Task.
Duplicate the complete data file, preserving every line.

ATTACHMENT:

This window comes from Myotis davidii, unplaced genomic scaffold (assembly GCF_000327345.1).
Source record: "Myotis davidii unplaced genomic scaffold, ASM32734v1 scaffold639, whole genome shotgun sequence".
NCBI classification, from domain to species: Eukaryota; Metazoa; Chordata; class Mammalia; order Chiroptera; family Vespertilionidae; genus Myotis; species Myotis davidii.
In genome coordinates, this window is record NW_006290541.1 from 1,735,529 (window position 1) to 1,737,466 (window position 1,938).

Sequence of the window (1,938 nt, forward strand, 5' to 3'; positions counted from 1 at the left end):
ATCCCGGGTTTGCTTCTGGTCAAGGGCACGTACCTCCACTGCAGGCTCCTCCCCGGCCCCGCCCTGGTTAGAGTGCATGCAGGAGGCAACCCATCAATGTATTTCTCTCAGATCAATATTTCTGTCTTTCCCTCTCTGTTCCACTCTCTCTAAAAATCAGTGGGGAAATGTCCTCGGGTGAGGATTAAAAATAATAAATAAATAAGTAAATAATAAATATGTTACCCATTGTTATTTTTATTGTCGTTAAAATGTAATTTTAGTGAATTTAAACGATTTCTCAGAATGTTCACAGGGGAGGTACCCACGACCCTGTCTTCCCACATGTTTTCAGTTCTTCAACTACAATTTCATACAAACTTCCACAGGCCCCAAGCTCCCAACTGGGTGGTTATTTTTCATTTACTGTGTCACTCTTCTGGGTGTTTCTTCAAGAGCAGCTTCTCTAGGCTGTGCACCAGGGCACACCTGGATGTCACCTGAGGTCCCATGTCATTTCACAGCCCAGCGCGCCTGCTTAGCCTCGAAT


This window comes from Myotis davidii, unplaced genomic scaffold (assembly GCF_000327345.1).
Source record: "Myotis davidii unplaced genomic scaffold, ASM32734v1 scaffold639, whole genome shotgun sequence".
NCBI classification, from domain to species: Eukaryota; Metazoa; Chordata; class Mammalia; order Chiroptera; family Vespertilionidae; genus Myotis; species Myotis davidii.
In genome coordinates, this window is record NW_006290541.1 from 1,735,529 (window position 1) to 1,737,466 (window position 1,938).

Sequence of the window (1,938 nt, forward strand, 5' to 3'; positions counted from 1 at the left end):
ATCCCGGGTTTGCTTCTGGTCAAGGGCACGTACCTCCACTGCAGGCTCCTCCCCGGCCCCGCCCTGGTTAGAGTGCATGCAGGAGGCAACCCATCAATGTATTTCTCTCAGATCAATATTTCTGTCTTTCCCTCTCTGTTCCACTCTCTCTAAAAATCAGTGGGGAAATGTCCTCGGGTGAGGATTAAAAATAATAAATAAATAAGTAAATAATAAATATGTTACCCATTGTTATTTTTATTGTCGTTAAAATGTAATTTTAGTGAATTTAAACGATTTCTCAGAATGTTCACAGGGGAGGTACCCACGACCCTGTCTTCCCACATGTTTTCAGTTCTTCAACTACAATTTCATACAAACTTCCACAGGCCCCAAGCTCCCAACTGGGTGGTTATTTTTCATTTACTGTGTCACTCTTCTGGGTGTTTCTTCAAGAGCAGCTTCTCTAGGCTGTGCACCAGGGCACACCTGGATGTCACCTGAGGTCCCATGTCATTTCACAGCCCAGCGCGCCTGCTTAGCCTCGAAT